Household behavior

In traditional microeconomics, household behavior is understood narrowly as the theory of consumer demand for commodities, i.e., household consumption. There are, however, other aspects of household behavior that have also been investigated in the microeconomics literature, such as the householdīs supply of labor, the production of commodities (mainly, services) within the household (household production), saving decisions, retirement decisions, and many more.

Consumer demand: In the theory of consumer demand, demand functions are derived for commodities by considering a model of rational choice based on utility maximization together with a description of underlying economic constraints. In the theory of consumer demand, these constraints include income (which is treated as given here while it might be endogenous in a more general model of household decisions), and commodity prices, which are also fixed from the perspective of an individual household.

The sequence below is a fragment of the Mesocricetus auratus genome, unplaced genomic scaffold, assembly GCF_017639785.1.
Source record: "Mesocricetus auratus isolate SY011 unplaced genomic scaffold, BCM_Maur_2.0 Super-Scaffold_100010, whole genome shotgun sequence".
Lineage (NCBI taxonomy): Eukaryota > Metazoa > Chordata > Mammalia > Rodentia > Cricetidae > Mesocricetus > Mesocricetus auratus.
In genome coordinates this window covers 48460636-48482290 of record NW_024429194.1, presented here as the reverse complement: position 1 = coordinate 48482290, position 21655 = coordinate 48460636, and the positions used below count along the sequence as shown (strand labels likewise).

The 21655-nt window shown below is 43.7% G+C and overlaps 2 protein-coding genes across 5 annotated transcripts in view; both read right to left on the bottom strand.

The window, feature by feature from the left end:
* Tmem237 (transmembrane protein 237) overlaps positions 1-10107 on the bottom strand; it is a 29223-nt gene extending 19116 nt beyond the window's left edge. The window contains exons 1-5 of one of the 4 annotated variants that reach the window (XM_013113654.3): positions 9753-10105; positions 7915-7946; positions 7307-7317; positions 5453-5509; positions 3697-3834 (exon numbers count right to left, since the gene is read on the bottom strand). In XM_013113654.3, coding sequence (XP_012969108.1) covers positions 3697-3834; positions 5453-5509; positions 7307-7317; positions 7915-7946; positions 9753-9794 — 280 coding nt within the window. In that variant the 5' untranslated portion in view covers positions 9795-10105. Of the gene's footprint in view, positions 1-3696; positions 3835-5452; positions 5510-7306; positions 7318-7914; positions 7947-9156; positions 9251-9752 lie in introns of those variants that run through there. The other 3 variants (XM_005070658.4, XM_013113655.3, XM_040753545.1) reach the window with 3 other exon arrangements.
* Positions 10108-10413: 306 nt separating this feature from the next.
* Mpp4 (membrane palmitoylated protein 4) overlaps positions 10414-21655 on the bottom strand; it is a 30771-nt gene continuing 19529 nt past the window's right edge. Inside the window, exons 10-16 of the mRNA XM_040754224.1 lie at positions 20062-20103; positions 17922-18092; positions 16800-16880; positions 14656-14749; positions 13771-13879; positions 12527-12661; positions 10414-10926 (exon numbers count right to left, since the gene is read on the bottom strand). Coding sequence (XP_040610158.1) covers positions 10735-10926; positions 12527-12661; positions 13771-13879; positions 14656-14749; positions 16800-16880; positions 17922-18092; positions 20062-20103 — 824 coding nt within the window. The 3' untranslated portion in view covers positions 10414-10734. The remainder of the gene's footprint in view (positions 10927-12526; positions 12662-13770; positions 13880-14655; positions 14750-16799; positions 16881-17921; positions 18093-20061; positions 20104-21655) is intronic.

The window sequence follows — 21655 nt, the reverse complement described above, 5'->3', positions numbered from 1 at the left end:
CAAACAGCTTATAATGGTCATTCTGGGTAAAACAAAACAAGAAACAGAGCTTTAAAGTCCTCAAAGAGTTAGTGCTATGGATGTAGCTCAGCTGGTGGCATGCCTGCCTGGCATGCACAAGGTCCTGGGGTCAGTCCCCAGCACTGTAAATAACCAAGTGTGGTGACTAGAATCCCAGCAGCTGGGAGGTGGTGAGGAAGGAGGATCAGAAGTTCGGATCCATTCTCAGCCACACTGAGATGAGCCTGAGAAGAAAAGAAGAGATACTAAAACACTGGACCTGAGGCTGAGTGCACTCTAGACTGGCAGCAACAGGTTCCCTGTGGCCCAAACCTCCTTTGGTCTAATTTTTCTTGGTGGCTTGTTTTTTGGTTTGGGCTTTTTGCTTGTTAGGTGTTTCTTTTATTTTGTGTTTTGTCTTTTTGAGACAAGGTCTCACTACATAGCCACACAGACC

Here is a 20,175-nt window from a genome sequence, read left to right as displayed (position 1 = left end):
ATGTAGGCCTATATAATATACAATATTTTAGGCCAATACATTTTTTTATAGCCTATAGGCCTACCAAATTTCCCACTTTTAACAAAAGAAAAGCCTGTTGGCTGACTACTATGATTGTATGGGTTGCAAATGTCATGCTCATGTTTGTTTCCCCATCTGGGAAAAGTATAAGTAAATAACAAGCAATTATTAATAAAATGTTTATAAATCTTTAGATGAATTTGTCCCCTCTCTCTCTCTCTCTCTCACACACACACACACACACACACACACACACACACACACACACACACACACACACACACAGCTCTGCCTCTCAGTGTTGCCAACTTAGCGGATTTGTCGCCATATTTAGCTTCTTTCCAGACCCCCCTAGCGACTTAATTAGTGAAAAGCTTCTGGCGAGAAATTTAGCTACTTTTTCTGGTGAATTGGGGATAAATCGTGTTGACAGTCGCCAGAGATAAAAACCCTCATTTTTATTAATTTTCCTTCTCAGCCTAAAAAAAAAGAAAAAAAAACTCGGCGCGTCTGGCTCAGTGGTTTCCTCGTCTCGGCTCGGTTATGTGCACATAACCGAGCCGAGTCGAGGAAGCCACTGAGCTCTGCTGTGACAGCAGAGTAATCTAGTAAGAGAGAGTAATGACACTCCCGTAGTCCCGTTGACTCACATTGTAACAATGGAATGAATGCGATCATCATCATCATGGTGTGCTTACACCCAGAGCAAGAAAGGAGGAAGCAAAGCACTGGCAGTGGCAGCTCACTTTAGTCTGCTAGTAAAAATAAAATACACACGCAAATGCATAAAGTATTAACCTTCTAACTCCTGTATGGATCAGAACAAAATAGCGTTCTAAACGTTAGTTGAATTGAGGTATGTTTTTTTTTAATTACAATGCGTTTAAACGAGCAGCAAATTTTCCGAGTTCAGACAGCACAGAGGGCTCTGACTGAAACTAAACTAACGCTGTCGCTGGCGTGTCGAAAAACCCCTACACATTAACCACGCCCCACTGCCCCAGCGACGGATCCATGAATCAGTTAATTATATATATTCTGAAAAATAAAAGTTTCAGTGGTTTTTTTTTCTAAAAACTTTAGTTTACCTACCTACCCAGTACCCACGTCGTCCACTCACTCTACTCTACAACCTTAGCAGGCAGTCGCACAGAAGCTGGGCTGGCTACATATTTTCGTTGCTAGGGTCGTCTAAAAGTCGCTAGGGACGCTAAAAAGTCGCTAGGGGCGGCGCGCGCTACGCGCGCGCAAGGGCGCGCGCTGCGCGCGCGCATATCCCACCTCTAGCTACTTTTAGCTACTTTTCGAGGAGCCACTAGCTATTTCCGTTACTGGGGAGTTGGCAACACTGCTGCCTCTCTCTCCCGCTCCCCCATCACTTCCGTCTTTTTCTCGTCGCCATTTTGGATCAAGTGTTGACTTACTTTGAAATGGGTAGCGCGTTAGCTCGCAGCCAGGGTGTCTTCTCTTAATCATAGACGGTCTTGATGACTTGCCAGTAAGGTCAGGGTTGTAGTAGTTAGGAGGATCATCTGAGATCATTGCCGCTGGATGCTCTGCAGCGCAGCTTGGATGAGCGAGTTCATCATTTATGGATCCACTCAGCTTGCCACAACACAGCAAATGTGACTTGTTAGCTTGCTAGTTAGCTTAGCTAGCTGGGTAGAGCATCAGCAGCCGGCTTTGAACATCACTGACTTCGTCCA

See also: consumption, income, saving, life-cycle hypothesis, retirement

Literature: Pudney (1989)

Entry by: Joachim Winter


June 17, 1999
Direct questions and comments to: Glossary master